WHAT IS LANDSLIDE ?
The term ‘landslide’ includes all varieties of mass movements of hill slopes and can be defined as the downward and outward movement of slope forming materials composed of rocks, soils, artificial fills or combination of all these materials along surfaces of separation by falling, sliding and flowing, either slowly or quickly from one place to another.
TYPES OF LANDSLIDES
The common types of landslides are described below.
Abrupt movements of materials that become detached from steep slopes or cliffs, moving by free-fall, bouncing, and rolling. Flows General term including many types of mass movement, such as debris flow, debris avalanche, lahar, and mudflow.
Slow, steady downslope movement of soil or rock, often indicated by curved tree trunks, bent fences or retaining walls, tilted poles or fences.
Debris flow :
Rapid mass movement in which loose soils, rocks, and organic matter combine with entrained air and water to form slurry that then flows down slope, usually associated with steep gullies.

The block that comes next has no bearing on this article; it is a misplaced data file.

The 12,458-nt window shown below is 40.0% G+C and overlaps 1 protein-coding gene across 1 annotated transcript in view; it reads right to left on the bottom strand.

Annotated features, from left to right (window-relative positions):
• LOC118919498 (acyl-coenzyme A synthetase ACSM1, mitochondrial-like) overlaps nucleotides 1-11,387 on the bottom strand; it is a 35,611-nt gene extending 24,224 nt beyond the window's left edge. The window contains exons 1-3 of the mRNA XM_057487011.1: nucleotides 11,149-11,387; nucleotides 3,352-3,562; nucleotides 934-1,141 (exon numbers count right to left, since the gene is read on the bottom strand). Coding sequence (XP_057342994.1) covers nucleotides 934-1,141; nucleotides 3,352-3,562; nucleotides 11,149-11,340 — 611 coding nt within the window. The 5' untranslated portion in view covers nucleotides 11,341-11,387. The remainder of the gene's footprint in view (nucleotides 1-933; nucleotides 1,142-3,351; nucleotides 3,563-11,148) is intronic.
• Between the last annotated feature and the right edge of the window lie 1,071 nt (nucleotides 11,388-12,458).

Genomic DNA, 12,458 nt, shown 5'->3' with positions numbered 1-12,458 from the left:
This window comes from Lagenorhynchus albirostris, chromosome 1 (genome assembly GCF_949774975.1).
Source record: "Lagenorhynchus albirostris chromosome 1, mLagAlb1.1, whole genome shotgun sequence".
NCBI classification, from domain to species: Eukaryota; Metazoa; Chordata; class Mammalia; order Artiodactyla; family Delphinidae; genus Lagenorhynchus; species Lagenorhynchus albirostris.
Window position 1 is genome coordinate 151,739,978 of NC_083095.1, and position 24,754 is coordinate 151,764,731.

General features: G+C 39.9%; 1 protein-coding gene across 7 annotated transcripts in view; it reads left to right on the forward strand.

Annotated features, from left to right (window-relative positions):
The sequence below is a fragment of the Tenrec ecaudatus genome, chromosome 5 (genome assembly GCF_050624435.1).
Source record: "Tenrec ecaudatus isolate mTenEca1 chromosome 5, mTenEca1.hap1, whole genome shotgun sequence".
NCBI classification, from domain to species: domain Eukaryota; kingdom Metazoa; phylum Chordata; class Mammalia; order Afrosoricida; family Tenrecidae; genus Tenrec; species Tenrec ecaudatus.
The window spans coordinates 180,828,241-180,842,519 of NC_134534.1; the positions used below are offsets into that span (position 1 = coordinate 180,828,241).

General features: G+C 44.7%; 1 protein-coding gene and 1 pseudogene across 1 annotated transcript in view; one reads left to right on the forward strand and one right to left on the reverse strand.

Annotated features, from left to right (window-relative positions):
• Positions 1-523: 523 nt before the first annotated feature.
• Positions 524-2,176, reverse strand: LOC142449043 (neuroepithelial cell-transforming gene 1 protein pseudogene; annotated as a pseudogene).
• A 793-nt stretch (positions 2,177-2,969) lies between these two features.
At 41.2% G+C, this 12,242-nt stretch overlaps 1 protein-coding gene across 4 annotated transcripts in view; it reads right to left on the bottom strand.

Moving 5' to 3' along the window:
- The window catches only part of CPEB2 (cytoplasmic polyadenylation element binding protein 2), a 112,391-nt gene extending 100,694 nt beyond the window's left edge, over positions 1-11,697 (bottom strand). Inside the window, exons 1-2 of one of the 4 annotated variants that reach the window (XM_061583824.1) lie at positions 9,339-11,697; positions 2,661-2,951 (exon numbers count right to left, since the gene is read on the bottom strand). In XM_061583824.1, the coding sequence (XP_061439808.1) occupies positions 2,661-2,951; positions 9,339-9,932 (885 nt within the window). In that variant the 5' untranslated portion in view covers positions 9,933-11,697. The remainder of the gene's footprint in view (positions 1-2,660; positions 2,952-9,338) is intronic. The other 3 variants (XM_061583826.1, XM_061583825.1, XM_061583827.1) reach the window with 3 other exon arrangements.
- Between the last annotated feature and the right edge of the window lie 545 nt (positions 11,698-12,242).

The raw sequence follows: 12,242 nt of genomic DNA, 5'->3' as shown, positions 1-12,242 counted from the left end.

Debris avalanche :
A variety of very rapid to extremely rapid debris flow.
Mudflow or debris flow that originates on the slope of a volcano, usually triggered by heavy rainfall eroding volcanic deposits, sudden melting of snow and ice due to heat from volcanic vents, or the breakout of water from glaciers. crater lakes or lakes dammed by volcanic eruptions
Rapidly flowing mass of wet material that contains at least 50 per cent sand, silt, and clay-sized particles.
Lateral spreads :
Often occur on very gentle slopes and result in nearly horizontal movement of earth materials. Lateral spreads usually are caused by liquefaction. where saturated sediments (usually sands and silts) are transformed from a solid into a liquefied state, usually triggered by an earthquake.
Many types of mass movement are included in the general term “landslide.” The two major types of landslides are rotational slides and translational landslides.
A block of rock that tilts or rotates forward and falls, bounces, or rolls down the slope.